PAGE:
How does Ichiro fit with the Mariners now? Jerry Dipoto addresses his future

Apr 18, 2018, 11:00 PM | Updated: 11:02 pm
With Ben Gamel's return, Ichiro is now one of five outfielders on the Mariners' roster. (AP)...
With Ben Gamel's return, Ichiro is now one of five outfielders on the Mariners' roster. (AP)
LISTEN: Jerry Dipoto, Mariners GM

When the Mariners brought back team legend and future Hall of Famer Ichiro Suzuki back in spring training, it was because they had a need in the outfield. Now that the player he was originally signed to fill in for is back on the active roster, there is a question that begs to be asked.

What is next for Ichiro and the Seattle Mariners?

General manager Jerry Dipoto addressed that subject on 710 ESPN Seattle’s Danny, Dave and Moore on Wednesday (listen to the full interview here), the same day left fielder Ben Gamel returned from the disabled list from his oblique strain that opened the door for Ichiro in early March.

“Ichi will slide into an extra role, and Ben will play left field more often than not,” Dipoto said. “(That) leaves Guillermo Heredia and Ichiro as extra outfielders, and our intent is to the best we can manage all the pieces. At the end of the day, what matters most is what makes us the best team we can be, and the best team we can be is managing the clubhouse, is managing the roster, is managing the lineup, and it’s making sure to manage personalities.”

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The 44-year-old Ichiro has seen limited playing time as it is to this point in the season, hitting .212 (7 for 33) with three runs scored and no extra base hits in 11 games. While he still has value to the Mariners off the bench with his ability to hit, run the bases and play left field, it’s his impact on the other players that is really standing out, according to Dipoto.

“You invest in people and you invest in leadership, and I think Ichiro’s really brought that,” Dipoto said. “He’s done so much behind the scenes that has really helped us to develop a good clubhouse environment and I think a positive approach night in and night out to who we’re playing.

“The way he carries himself, the presence, how giving he is to the players downstairs – just watching the interactions with guys like Dee Gordon, Mitch Haniger and Robinson Cano. From the most accomplished players in our clubhouse to the youngest, most impressionable, he’s touched every one of them in a positive way. And we want to find a way to make that a common event.”

As it stands now, the Mariners have room for Ichiro on their roster, but Dipoto was realistic in discussing that it may not be that way for the whole season.

“Eventually you’re not going to have the luxury of carrying five outfielders, and then we’ll have to figure out how the pieces fit. This is not that time.”

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Should Ichiro’s spot on the roster eventually go to someone else, don’t expect to see him in the dugout or elsewhere with the franchise in a coaching role. At least not immediately.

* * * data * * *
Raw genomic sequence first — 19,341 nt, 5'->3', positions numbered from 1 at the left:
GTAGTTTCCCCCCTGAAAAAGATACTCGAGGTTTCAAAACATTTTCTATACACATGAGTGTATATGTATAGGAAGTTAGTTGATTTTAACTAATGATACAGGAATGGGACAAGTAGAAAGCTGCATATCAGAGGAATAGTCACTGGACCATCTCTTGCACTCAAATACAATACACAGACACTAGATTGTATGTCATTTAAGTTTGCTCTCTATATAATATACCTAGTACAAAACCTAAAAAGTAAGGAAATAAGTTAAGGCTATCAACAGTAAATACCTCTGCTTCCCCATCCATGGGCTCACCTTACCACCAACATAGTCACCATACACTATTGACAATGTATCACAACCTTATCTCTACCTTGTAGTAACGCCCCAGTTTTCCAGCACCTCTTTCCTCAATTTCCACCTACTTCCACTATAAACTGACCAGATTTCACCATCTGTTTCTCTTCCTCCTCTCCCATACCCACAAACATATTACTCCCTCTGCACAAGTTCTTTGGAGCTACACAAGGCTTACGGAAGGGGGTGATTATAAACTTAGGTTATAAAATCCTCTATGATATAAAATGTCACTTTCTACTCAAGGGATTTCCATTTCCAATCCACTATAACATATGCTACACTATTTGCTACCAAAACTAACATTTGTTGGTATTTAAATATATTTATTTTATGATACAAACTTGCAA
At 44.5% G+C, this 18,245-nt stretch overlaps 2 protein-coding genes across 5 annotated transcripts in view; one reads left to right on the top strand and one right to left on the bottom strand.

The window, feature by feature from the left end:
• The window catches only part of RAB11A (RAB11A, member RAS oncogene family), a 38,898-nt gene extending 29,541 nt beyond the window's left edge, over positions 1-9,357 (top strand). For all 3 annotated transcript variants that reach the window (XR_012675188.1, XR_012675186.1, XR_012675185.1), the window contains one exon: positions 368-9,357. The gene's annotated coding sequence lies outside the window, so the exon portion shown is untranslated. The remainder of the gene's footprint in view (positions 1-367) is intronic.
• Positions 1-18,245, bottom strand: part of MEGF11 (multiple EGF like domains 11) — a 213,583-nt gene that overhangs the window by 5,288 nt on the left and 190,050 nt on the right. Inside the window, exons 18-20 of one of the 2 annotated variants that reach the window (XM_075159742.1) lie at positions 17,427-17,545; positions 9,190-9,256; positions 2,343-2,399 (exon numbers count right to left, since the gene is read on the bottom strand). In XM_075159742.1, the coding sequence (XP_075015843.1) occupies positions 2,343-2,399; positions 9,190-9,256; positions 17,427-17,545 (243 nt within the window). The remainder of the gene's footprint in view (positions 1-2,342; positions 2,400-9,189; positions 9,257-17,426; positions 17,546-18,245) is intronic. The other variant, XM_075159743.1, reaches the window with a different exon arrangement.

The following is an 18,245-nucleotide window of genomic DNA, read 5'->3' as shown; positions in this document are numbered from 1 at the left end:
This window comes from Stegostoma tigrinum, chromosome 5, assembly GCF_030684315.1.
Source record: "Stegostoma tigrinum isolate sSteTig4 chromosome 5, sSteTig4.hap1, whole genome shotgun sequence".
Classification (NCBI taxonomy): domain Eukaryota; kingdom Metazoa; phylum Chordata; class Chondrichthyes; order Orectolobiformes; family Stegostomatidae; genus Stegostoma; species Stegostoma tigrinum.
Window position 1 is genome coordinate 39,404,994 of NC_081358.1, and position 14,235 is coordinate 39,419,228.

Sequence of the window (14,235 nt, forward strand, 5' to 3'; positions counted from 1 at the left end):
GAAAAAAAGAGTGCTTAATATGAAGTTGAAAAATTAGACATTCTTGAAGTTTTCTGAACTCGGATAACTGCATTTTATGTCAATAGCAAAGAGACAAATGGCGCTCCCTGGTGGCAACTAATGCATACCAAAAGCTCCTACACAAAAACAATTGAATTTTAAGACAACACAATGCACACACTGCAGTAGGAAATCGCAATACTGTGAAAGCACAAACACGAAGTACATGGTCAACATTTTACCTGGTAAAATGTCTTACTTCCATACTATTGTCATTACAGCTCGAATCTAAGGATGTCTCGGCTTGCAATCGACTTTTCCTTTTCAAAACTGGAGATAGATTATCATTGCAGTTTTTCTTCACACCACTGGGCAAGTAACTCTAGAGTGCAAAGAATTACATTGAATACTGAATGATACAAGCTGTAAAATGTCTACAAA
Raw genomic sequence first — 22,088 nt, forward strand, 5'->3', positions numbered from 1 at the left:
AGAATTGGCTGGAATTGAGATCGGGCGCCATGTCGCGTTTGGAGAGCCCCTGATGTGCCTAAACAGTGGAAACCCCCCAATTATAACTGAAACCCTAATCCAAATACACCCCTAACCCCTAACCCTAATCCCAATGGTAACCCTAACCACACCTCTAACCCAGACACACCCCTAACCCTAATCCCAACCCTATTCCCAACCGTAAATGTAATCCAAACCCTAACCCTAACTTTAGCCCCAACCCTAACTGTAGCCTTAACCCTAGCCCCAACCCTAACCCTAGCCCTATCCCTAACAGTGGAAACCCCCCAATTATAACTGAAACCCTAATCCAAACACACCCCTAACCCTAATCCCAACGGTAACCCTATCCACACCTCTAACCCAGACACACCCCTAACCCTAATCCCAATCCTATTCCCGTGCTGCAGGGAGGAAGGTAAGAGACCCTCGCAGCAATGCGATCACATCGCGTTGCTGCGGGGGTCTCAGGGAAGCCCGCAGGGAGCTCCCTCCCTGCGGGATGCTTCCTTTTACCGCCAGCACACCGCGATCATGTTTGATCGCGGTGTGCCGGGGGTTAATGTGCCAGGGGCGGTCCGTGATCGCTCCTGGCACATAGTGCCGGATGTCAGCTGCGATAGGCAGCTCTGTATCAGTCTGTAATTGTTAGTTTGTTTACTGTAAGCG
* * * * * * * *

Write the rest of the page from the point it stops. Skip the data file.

“Ichi wants to play,” Dipoto said. “I don’t think there’s any question he wants to play, and I think you’re seeing why. He cares so much about it. In many ways, there are players who are defined by their behaviors, like most of us as humans, and I think Ichiro might stand out the most among them because of his preparation, because of how much he has put into creating himself as a player. And he deserves the ability to go play. He’s earned it.”

The way Ichiro has adjusted to being a role player in Seattle, much like Ken Griffey Jr. did when he returned to the Mariners late in Ichiro’s first tenure with the team, has impressed Dipoto, and he spoke about how that is deserving of respect from the team.

“You have to wonder how easily a player can acclimate to moving into more of a support role rather than a starring role, and I think Ichiro has handled it remarkably well,” Dipoto said. “When players as accomplished as Ichiro or as accomplished as Ken Griffey Jr. return to the team that they made their fame with, it’s not as simple as being the fourth outfielder on the New York Yankees or the Miami Marlins. In Seattle, you are Ichiro. In Seattle, you are ‘The Kid.’ While they are great players no matter where they go, there’s a special resonance I think that really you can’t get away from in this market.

“(Ichiro) has been great. He’s been a model teammate, he works as hard as any player I’ve ever watched – truly. For him to be able to do the things he does at age 44 is phenomenal. But what he’s brought to our club really deserves to be noted, and he deserves to be handled and dealt with in a respectful way, for not just for all he’s accomplished but for the way he carries himself today.”

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How does Ichiro fit with the Mariners now? Jerry Dipoto addresses his future